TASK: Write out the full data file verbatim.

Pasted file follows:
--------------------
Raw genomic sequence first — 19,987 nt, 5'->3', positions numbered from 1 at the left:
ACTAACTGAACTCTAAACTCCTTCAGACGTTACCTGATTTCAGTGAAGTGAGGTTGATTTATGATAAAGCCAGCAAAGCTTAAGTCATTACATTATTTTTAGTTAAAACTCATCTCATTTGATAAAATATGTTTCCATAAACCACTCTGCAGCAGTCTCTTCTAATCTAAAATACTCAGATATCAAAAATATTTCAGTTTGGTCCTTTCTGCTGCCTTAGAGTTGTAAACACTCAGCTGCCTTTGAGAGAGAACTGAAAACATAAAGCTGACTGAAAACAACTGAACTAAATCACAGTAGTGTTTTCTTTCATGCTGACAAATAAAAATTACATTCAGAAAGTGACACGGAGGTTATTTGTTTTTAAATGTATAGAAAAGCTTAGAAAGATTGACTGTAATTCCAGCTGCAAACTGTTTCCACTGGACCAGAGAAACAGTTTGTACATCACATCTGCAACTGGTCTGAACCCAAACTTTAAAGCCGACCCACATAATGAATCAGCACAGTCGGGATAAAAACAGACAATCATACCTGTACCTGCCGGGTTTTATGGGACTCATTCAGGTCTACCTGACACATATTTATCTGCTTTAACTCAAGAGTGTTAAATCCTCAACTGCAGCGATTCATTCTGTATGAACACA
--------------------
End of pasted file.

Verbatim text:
Raw genomic sequence first — 19,987 nt, 5'->3', positions numbered from 1 at the left:
ACTAACTGAACTCTAAACTCCTTCAGACGTTACCTGATTTCAGTGAAGTGAGGTTGATTTATGATAAAGCCAGCAAAGCTTAAGTCATTACATTATTTTTAGTTAAAACTCATCTCATTTGATAAAATATGTTTCCATAAACCACTCTGCAGCAGTCTCTTCTAATCTAAAATACTCAGATATCAAAAATATTTCAGTTTGGTCCTTTCTGCTGCCTTAGAGTTGTAAACACTCAGCTGCCTTTGAGAGAGAACTGAAAACATAAAGCTGACTGAAAACAACTGAACTAAATCACAGTAGTGTTTTCTTTCATGCTGACAAATAAAAATTACATTCAGAAAGTGACACGGAGGTTATTTGTTTTTAAATGTATAGAAAAGCTTAGAAAGATTGACTGTAATTCCAGCTGCAAACTGTTTCCACTGGACCAGAGAAACAGTTTGTACATCACATCTGCAACTGGTCTGAACCCAAACTTTAAAGCCGACCCACATAATGAATCAGCACAGTCGGGATAAAAACAGACAATCATACCTGTACCTGCCGGGTTTTATGGGACTCATTCAGGTCTACCTGACACATATTTATCTGCTTTAACTCAAGAGTGTTAAATCCTCAACTGCAGCGATTCATTCTGTATGAACACA